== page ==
Object oriented programming is the single best idea I've ever seen in programming. But it isn't the best thing in all cases, you need a bit of programming experience to see the point of it, and a lot of people are claiming to do OOP when they're not.
If you can look up "structured programming" you'll probably find something more immediately useful. (Make sure you read about old structured programming. Old terms often get new, fancier meanings, and you don't need anything fancy yet.) This is a rather simple concept about breaking your program down into subroutines, which is a lot easier than breaking it down into objects. The idea is your main program is a short routine that calls subroutines ("methods" in Java) to do the work. Each subroutine only knows what it's told by its parameters. (One of those parameters might be a file name, so you can cheat a bit.) So looking at the heading of a subroutine/method gives you a quick idea of what it does, and knowing what the methods in the main program do let you see what it does almost at a glance.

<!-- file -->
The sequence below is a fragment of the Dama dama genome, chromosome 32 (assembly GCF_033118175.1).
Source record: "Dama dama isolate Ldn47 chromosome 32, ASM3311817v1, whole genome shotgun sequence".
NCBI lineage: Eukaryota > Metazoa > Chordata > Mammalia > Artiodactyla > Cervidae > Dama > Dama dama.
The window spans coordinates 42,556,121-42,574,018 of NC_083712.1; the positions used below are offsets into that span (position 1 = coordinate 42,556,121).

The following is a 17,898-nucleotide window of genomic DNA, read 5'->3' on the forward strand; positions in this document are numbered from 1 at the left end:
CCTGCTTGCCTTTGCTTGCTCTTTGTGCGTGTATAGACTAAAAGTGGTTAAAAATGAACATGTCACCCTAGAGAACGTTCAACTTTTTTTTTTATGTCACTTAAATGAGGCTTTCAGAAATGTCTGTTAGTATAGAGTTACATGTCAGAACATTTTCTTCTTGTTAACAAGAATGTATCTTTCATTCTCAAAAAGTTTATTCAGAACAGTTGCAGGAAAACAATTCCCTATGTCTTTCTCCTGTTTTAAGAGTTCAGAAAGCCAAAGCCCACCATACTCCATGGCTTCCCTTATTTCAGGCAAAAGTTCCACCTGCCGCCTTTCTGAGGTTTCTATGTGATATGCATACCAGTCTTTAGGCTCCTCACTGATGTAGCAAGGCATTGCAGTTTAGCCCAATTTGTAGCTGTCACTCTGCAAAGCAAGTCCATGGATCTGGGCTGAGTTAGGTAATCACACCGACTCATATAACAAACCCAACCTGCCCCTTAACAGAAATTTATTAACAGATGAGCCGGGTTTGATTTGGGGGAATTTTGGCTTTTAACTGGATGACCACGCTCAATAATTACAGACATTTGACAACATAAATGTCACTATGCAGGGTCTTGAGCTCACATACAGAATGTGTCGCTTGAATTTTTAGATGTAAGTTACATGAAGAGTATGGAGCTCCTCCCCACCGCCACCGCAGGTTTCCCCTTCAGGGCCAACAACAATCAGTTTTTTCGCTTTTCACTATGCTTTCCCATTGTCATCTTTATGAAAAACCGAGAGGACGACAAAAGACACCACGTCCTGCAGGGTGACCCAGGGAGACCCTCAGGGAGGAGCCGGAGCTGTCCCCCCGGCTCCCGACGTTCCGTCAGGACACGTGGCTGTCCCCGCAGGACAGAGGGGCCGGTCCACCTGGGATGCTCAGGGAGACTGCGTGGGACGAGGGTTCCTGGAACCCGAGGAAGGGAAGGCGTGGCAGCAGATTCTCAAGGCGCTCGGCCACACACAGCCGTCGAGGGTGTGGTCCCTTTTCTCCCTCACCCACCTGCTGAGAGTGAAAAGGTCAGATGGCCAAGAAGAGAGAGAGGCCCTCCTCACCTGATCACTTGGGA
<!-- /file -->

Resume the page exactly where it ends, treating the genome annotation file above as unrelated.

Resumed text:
Then all the subroutines are broken down similarly till a few lines of code without any method calls will do the job. A main program that calls a few methods, each of which calls a few methods, each of which.... Down to small simple methods that do the work. In this way, you can look at any part of a very large program (or small program) and quickly understand what it does.
Java is very specifically designed for people who are writing Object Oriented code. But even the most intense OO program uses some structured programming, and you can always subvert any language. (I did OO in plain C.) So you can do SP, or anything else, in Java. Forget classes and focus on big methods that can be broken down into small, managable ones. I should add that SP helps a lot with letting you reuse your code, and also with the DRY (google it, but it means "Don't Repeat Yourself") principle.
Hopefully I've explained why and how to split up your code into multiple parts without bringing in "classes". They're a great idea and are just the thing for games and Java's a great language for OOP. But it's better to know why you're doing what you're doing. Leave OOP alone until it starts to make some sense to you.